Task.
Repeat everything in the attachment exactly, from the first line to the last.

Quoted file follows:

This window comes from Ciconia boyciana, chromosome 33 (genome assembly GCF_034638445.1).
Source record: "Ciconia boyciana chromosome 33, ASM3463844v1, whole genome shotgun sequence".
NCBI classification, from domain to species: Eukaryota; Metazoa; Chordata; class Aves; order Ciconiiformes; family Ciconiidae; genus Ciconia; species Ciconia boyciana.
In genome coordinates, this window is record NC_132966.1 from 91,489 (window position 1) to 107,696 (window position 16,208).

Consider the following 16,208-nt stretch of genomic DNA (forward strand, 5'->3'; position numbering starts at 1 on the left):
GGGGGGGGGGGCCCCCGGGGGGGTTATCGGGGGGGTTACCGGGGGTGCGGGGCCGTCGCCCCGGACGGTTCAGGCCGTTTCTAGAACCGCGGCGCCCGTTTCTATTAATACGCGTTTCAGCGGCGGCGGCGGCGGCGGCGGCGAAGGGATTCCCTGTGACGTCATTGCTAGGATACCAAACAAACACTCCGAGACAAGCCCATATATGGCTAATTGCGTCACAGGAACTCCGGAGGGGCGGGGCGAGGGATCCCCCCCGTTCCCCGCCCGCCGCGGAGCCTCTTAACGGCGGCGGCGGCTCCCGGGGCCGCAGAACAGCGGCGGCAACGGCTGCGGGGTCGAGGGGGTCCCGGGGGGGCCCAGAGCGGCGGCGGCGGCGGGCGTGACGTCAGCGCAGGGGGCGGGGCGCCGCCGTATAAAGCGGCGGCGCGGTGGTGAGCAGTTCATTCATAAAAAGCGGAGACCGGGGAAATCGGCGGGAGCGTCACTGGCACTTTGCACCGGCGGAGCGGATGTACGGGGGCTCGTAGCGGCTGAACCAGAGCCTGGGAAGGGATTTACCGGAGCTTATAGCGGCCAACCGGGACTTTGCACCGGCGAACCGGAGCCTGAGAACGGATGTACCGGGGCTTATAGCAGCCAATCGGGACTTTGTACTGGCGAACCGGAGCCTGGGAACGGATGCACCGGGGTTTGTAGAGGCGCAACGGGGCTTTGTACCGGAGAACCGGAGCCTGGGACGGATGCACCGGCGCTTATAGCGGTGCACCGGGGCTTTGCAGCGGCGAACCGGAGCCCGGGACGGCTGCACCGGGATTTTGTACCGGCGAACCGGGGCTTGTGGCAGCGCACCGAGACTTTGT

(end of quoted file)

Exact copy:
This window comes from Ciconia boyciana, chromosome 33 (genome assembly GCF_034638445.1).
Source record: "Ciconia boyciana chromosome 33, ASM3463844v1, whole genome shotgun sequence".
NCBI classification, from domain to species: Eukaryota; Metazoa; Chordata; class Aves; order Ciconiiformes; family Ciconiidae; genus Ciconia; species Ciconia boyciana.
In genome coordinates, this window is record NC_132966.1 from 91,489 (window position 1) to 107,696 (window position 16,208).

Consider the following 16,208-nt stretch of genomic DNA (forward strand, 5'->3'; position numbering starts at 1 on the left):
GGGGGGGGGGGCCCCCGGGGGGGTTATCGGGGGGGTTACCGGGGGTGCGGGGCCGTCGCCCCGGACGGTTCAGGCCGTTTCTAGAACCGCGGCGCCCGTTTCTATTAATACGCGTTTCAGCGGCGGCGGCGGCGGCGGCGGCGAAGGGATTCCCTGTGACGTCATTGCTAGGATACCAAACAAACACTCCGAGACAAGCCCATATATGGCTAATTGCGTCACAGGAACTCCGGAGGGGCGGGGCGAGGGATCCCCCCCGTTCCCCGCCCGCCGCGGAGCCTCTTAACGGCGGCGGCGGCTCCCGGGGCCGCAGAACAGCGGCGGCAACGGCTGCGGGGTCGAGGGGGTCCCGGGGGGGCCCAGAGCGGCGGCGGCGGCGGGCGTGACGTCAGCGCAGGGGGCGGGGCGCCGCCGTATAAAGCGGCGGCGCGGTGGTGAGCAGTTCATTCATAAAAAGCGGAGACCGGGGAAATCGGCGGGAGCGTCACTGGCACTTTGCACCGGCGGAGCGGATGTACGGGGGCTCGTAGCGGCTGAACCAGAGCCTGGGAAGGGATTTACCGGAGCTTATAGCGGCCAACCGGGACTTTGCACCGGCGAACCGGAGCCTGAGAACGGATGTACCGGGGCTTATAGCAGCCAATCGGGACTTTGTACTGGCGAACCGGAGCCTGGGAACGGATGCACCGGGGTTTGTAGAGGCGCAACGGGGCTTTGTACCGGAGAACCGGAGCCTGGGACGGATGCACCGGCGCTTATAGCGGTGCACCGGGGCTTTGCAGCGGCGAACCGGAGCCCGGGACGGCTGCACCGGGATTTTGTACCGGCGAACCGGGGCTTGTGGCAGCGCACCGAGACTTTGT